on 12 April 2014
Bewilderingly this four film set hasn't a review yet, a fact I may not find any weirder than the inclusion of a thriller among them, making it actually 3 horror favourites, or more accurately, 2 favourites, 2 space fillers. The first disc in the set contains:
'Wolfen'-one of three killer werewolf movies released in 1981 and kick-starting the best decade for horror explosively, yet a contrary voice howls its disapproval over it using the werewolf moniker, and a considered and valid view, considering there is not one bestial metamorphosis in it, setting it quite apart from its same-year brethren, nonetheless its emphasis on what is revealed as shape-shifting invites clear similarities with spoken explanations in 'The Howling', yet it was a focal point of such creativity and individuality in 80's horror cinema than a film based in the same subgenre as others released around it would often be so different. One of the first things you notice with many 80's horrors is how strong the performances are, with Albert Finneys's doughty, world-weary and sarcastic detective being paired with Diane Venora's laid-back criminal psychologist, both exuding a pleasing relaxed camaraderie, which reminds me of the same year's Robert Foster and Robin Riker pairing in the almost as excellent 'Alligator'. In fact 'Wolfen' is such an exquisitely partitioned piece, it seems to somehow divide viewers excepting the more usual 'Wolf-Man' guise with an updated look and feel, but with perfect pacing, prime performances and a multi-angled story that suggests humans are more the aggressors, more the beast than whatever they perceive the beast to be, which comes up again three years later in the equally brilliant 'The Company Of Wolves', 'Wolfen' is a film full of brilliance, and also holds at the heart something of the excellent, and much lost and lamented animal attack horror movement of the 70's, and 'Wolfen' can also be counted amongst these, albeit with a human twist, but that's 80's horror all over, unlike today's stuff, it works on a multitude of levels, In fact, the lack of werewolf beast-dom belies a film at once deliriously happy to rip out throats, sever off limbs and strike you fearfully rigid whenever it needs. Another high-plus is the uniquely POV in-camera employed to put yourself in a prowling and loping wolf's place, it works to perfection, being utterly recognisably itself; a technique not unlike thermography, and get this, something gleefully seized upon for the 'Predator' series, which remains sadly more well-known. The wolf action in the film is beautiful, you get more than in say, 'The Day Of The Animals', yet that's only a small part of the many faucets of what make it great. The setting itself clearly mirrors the long story of desecrating Native Indian land, which then is left to urban decay, all actually shot in reality, though a church was built and then burned down for the film's usage. The final payoff is excellent, poetic, and lends itself well to the development of an understanding between Finney's detective and the Native Indian 'pack' leader, played with threatening zeal by Edward James Olmos of updated 'Battlestar Galactica' fame. Gregory Hines, taken too early in 2003, also gives strong support as a coroner, and it's nice to know him for something more deserving of his talents than the atrociously unfunny 1986 "comedy" 'Running Scared', whose best feature is the Kim Wilde song 'Say You Really Want Me' on the soundtrack. WOLFEN ***** (10/10)-excellent, unmissable, best of the four, with another coming a close second...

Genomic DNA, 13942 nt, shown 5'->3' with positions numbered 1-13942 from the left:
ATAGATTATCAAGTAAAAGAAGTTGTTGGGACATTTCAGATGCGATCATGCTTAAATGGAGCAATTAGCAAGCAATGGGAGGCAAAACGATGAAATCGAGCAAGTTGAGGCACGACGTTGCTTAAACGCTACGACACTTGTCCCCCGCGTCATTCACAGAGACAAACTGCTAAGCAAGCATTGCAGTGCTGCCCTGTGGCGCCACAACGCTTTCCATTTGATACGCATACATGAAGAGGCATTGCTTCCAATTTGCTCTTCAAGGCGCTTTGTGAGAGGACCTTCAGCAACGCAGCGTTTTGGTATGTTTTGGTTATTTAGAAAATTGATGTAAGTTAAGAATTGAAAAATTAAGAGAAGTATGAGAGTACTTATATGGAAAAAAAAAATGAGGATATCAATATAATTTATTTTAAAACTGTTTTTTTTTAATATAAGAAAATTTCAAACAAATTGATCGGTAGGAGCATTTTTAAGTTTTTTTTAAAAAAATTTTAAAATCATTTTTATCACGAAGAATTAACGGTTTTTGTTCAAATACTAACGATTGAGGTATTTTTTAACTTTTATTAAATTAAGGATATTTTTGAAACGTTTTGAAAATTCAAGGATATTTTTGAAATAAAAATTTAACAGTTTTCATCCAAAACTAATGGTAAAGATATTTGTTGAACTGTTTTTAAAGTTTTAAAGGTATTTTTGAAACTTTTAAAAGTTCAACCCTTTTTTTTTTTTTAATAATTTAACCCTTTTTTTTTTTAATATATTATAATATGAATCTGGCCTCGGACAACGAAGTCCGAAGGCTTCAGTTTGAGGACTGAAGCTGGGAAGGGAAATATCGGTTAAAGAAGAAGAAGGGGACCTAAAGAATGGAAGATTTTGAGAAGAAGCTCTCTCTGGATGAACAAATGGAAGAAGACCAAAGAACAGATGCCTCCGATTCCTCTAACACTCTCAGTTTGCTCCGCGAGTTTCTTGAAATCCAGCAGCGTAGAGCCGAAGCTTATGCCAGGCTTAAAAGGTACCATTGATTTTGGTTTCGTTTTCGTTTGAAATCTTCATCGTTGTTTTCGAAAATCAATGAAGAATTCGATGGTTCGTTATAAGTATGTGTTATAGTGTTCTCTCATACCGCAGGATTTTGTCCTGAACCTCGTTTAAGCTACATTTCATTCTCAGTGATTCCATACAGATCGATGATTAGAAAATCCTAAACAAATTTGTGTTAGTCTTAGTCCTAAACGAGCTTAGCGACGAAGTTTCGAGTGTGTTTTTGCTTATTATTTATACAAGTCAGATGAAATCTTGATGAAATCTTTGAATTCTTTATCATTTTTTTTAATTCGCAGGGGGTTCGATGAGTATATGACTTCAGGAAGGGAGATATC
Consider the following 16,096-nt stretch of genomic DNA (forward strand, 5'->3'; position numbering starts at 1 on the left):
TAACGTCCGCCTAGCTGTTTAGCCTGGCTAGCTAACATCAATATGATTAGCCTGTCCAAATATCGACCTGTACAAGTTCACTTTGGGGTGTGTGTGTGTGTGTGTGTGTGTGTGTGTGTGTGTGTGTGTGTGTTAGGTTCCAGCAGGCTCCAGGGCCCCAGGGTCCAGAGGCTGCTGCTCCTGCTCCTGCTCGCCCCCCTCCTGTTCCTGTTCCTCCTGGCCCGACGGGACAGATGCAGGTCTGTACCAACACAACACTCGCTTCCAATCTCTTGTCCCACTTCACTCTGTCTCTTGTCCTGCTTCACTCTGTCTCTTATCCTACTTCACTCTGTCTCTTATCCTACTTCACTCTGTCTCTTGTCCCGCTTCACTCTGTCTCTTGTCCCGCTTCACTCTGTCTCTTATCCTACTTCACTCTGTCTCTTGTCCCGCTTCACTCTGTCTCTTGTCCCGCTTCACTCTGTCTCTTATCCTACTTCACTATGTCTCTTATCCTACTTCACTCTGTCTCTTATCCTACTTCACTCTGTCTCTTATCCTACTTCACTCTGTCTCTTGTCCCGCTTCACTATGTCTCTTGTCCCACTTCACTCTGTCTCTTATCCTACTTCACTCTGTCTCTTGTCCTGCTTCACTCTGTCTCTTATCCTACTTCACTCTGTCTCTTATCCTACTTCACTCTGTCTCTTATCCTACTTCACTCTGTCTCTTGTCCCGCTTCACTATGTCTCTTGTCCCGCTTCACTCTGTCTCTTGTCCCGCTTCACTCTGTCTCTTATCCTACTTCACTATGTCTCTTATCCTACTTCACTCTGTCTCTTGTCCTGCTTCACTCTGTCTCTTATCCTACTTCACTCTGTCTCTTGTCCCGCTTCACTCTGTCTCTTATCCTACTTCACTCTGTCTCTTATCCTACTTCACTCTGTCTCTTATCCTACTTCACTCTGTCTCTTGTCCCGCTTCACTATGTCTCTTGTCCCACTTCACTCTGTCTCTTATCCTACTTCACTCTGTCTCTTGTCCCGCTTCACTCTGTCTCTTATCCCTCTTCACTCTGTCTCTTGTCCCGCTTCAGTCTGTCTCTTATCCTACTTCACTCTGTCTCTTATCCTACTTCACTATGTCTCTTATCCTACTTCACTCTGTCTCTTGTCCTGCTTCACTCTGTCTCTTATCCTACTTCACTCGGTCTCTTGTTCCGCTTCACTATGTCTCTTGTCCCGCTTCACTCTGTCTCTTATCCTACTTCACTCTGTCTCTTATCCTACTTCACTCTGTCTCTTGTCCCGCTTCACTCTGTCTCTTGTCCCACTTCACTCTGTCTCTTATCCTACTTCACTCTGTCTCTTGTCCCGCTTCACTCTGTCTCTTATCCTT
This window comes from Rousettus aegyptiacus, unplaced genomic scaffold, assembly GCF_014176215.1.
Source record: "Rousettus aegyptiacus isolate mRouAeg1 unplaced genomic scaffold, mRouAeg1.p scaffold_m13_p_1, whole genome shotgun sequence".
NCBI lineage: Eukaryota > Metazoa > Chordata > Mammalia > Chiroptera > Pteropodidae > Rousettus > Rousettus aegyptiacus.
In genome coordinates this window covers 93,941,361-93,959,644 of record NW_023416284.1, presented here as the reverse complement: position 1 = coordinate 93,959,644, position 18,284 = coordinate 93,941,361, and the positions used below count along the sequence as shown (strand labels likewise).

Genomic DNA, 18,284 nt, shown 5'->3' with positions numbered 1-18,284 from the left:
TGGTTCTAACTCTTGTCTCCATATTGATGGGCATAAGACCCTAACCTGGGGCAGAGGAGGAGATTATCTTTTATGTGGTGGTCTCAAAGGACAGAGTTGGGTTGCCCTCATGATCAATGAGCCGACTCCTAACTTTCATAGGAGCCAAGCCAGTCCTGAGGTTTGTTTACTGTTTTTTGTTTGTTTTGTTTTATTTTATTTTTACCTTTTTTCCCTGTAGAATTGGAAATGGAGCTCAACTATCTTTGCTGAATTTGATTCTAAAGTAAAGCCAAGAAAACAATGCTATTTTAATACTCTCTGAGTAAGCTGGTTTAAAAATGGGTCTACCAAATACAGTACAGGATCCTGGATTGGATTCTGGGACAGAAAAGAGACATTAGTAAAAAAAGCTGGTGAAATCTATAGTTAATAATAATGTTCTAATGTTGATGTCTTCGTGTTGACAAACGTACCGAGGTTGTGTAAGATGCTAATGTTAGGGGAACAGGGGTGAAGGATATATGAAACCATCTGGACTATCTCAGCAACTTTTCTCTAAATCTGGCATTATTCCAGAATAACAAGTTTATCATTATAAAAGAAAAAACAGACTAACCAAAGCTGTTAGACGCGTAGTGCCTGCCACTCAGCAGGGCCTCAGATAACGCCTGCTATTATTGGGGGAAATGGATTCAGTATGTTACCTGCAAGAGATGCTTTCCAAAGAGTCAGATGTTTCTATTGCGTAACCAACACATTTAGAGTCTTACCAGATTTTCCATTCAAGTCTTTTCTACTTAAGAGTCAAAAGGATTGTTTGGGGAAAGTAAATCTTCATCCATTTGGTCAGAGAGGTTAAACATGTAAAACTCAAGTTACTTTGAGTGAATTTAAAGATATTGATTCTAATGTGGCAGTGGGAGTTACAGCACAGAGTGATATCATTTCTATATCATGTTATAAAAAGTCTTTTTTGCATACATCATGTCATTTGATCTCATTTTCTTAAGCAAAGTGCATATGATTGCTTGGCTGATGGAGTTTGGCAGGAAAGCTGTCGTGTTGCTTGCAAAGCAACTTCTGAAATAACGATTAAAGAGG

'Body Snatchers', released in 1993 and third adaption of Jack Finney's novel, and the one deviating the furthest from it, not necessarily a bad thing either, performs competently without being necessarily outstanding in any way, aside from in the effects department, with some truly creepy and nose-wrinkling body-tearing as the clones fight to get out of the people trying to stay them in. The film's biggest problem is its downright boring look, shot in a way that smacks literally of a TV movie, and some of the supporting performances seem on auto-pilot, others more comatose, and even with Meg Tilly, I sometimes wonder if a pod person replica of her wasn't hired instead. Terry Kinney as the husband does better, and it's always always nice to see the generally ignored Gabrielle Anwar, and ex 'The Lost Boys' vampire Billy Worth does well enough as a decent soldier, and the now well-known Forest Whitaker even pops up in a small role. Basically the film has the look of a so-called zombie movie, only more pleasing in accurate terms as they mindless enslaved drones have more in common with actual zombies, then the ongoing frustrating Hollywood warped ideal of cannibalism and disease integration will ever mean, and some scenes do transcend the unfortunate banality of sameness with some zeal, like the escaping helicopter scene, involving a young boy being thrown out by a main character, only in execution it looked as rubbish as what happened to Brad Renfro in Argento's woefully average 'Trauma'. Earlier, it almost chills the spine to see the podsters communicate with each other when they find escaping free-thinking people by opening their mouths and screaming like a steaming kettle up at the sky, alerting any others near, and the attacking of the pod-being aliens as they assault the main characters quite early in the film (especially when Anwar's Marti is in the bath) is generally unnerving and exciting, even moreso if you're not sure you've lost them or if they fight it off later.